An early and enthusiastic student of photography, Mathew Brady (c. 1823–1896) had established his own daguerreotype studio in New York City by 1844. In 1858 he opened a second studio, the National Photographic Art Gallery, in Washington, DC, placing his talented employee, Scotland-born photographer Alexander Gardner (1821–1882), in charge of the Washington establishment while Brady himself commuted between the two cities. At the outbreak of the American Civil War in April 1861, Brady (almost certainly with Gardner’s able assistance) organized a corps of photographers to cover the conflict, securing permits from the Union authorities to make this possible. To broaden the scope of his war coverage, Brady also purchased the work of other cameramen in the field. Although it is uncertain how many Civil War field photos Brady took himself—probably not many—he was indisputably a catalyst in creating a priceless photographic record of the war.
The images in this book of postcards include some of Brady’s own portraits of prominent Civil War figures (including Abraham Lincoln and Confederate agent Rose O’Neal Greenhow) as well as images created by photographers who worked for, and were influenced by, Brady. Most prominent among them are Alexander Gardner, who left Brady to establish his own studio in 1863, and Timothy H. O’Sullivan (c. 1840–1882), who worked for Brady and later worked with Gardner. Gardner is credited with three-quarters of the known photographs of the Army of the Potomac, the main Union force in the Eastern Theater of operations; his name is associated with some of the most famous Civil War photographs, including those taken during President Lincoln’s visit to General George B. McClellan at Antietam in October 1862, one of which is featured here. O’Sullivan’s work includes immediate post-clash coverage of the battlefield at Gettysburg, Pennsylvania, as well as many photos taken throughout combat-torn Virginia and in the Union-occupied area of South Carolina, where he recorded images of newly liberated slaves.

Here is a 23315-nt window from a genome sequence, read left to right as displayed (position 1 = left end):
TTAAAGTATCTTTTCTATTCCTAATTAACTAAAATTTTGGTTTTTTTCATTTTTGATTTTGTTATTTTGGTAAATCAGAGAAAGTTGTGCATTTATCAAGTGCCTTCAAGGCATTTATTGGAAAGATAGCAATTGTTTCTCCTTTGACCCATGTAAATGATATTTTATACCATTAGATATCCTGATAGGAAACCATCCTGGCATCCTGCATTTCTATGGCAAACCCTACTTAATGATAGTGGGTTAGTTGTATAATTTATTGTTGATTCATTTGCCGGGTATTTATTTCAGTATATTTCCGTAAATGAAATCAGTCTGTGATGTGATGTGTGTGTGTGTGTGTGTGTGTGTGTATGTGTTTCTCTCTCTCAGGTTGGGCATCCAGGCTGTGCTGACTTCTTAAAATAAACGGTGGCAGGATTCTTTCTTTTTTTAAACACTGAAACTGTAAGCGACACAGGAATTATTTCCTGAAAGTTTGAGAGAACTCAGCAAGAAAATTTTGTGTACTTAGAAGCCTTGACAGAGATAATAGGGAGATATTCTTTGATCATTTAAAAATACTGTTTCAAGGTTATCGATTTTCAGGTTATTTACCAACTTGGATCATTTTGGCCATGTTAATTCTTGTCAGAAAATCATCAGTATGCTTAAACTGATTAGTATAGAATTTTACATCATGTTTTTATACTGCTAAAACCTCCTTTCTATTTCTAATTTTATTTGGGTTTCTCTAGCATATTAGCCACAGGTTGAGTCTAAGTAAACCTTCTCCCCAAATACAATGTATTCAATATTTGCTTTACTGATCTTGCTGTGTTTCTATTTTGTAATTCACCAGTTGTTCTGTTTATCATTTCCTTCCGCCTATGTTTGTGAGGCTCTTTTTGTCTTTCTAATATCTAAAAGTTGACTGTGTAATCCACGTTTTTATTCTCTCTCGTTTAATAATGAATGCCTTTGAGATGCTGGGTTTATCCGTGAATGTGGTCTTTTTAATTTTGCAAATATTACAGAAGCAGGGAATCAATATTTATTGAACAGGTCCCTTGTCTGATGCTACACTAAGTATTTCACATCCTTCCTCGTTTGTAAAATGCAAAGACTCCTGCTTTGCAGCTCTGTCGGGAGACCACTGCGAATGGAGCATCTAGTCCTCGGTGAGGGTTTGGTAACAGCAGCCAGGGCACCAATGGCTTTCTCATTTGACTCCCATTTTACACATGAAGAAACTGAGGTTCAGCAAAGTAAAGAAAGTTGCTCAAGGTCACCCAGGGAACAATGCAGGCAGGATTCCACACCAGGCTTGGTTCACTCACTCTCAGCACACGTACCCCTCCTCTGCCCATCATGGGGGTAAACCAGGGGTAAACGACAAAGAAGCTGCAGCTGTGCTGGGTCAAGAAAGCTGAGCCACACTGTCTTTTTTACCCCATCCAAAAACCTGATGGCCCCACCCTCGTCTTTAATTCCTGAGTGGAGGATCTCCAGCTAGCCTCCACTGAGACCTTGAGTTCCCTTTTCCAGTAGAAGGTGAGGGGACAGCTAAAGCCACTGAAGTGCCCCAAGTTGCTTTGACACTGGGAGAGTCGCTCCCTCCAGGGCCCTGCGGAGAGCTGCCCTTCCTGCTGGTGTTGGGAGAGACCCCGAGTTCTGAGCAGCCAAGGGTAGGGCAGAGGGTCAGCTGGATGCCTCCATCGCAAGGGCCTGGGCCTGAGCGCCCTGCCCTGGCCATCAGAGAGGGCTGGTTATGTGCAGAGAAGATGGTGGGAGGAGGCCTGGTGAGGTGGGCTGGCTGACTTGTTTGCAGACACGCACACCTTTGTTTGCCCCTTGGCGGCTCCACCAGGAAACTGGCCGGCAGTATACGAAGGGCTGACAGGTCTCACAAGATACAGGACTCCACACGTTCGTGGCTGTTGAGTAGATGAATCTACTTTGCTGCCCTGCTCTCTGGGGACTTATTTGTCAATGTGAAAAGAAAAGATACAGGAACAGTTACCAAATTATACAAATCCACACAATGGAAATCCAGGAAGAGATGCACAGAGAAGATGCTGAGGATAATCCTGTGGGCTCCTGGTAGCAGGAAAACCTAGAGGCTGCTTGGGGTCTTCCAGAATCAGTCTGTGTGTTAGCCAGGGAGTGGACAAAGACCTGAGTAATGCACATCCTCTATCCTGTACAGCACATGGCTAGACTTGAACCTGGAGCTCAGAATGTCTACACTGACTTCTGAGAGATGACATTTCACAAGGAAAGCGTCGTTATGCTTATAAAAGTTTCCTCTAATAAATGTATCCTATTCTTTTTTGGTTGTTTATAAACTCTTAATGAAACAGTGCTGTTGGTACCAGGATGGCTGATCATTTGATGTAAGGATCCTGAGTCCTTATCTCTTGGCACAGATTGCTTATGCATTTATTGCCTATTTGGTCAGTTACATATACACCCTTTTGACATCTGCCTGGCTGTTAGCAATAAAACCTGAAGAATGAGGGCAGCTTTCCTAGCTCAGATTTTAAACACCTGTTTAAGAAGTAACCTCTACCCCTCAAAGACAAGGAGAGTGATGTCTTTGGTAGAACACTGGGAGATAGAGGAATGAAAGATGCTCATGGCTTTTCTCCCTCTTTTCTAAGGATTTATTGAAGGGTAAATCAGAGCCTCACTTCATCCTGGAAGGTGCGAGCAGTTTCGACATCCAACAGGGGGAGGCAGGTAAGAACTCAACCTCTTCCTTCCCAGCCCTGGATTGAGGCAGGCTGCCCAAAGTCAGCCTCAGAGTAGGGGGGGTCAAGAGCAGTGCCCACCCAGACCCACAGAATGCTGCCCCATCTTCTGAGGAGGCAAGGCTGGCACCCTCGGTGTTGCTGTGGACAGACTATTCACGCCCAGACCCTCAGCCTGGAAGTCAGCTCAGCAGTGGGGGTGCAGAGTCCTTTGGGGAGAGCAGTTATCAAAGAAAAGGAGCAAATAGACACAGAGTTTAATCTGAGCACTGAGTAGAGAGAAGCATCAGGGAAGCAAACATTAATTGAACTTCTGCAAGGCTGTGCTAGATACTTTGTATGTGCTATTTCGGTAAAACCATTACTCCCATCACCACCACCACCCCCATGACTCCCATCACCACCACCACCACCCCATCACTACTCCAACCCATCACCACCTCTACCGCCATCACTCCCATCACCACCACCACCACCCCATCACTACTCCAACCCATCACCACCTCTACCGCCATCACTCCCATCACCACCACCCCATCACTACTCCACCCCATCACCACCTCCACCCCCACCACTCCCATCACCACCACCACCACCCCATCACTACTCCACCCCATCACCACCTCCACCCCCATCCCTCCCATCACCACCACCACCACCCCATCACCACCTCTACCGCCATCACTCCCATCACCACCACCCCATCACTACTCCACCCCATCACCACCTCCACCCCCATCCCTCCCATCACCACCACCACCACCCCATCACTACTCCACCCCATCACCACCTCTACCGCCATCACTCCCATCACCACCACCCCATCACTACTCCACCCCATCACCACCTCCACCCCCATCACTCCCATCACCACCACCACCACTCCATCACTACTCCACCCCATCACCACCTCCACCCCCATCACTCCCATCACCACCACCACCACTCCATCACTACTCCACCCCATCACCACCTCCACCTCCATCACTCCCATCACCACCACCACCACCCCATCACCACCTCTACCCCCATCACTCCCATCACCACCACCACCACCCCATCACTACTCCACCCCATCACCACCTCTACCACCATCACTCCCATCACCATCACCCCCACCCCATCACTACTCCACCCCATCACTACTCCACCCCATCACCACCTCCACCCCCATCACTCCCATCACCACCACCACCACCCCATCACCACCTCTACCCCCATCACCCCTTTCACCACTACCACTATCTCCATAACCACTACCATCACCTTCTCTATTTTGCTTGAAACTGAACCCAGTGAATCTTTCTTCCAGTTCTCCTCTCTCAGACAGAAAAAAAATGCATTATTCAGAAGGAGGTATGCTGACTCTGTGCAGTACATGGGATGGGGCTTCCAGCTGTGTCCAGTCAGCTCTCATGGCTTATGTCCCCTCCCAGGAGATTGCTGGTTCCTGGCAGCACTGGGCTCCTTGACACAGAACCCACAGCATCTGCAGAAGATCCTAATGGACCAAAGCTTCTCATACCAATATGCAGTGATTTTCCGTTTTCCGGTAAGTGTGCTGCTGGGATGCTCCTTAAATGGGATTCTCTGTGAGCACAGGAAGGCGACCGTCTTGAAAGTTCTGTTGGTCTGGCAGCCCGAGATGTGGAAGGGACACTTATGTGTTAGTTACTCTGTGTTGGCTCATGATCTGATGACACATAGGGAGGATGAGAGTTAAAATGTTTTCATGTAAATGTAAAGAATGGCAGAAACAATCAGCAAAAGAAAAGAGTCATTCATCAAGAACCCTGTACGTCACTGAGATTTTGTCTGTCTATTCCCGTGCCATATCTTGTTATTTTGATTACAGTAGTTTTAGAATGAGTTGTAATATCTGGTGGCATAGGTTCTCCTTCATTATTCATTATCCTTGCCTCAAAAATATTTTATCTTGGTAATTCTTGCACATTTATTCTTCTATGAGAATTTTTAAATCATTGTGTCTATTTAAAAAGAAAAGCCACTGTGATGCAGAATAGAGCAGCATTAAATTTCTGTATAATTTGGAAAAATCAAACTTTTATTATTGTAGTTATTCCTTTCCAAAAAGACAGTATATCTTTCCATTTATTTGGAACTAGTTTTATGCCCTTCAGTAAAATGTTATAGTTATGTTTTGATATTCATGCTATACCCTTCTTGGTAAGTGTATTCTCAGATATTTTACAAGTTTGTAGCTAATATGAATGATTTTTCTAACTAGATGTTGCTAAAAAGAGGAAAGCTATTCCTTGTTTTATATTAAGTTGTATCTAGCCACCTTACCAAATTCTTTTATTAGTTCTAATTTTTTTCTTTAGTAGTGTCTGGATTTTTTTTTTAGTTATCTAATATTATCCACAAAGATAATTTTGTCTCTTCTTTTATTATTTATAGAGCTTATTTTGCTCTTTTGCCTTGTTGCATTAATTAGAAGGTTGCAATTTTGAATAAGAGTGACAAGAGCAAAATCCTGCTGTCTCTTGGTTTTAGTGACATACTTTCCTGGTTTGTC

A tribute to Brady and the invaluable photographic record he was instrumental in creating, the thirty images in this book—all of them drawn from the vast Civil War photography collections in the Prints and Photographs Division of the Library of Congress—provide compelling windows into the most rending conflict in American history.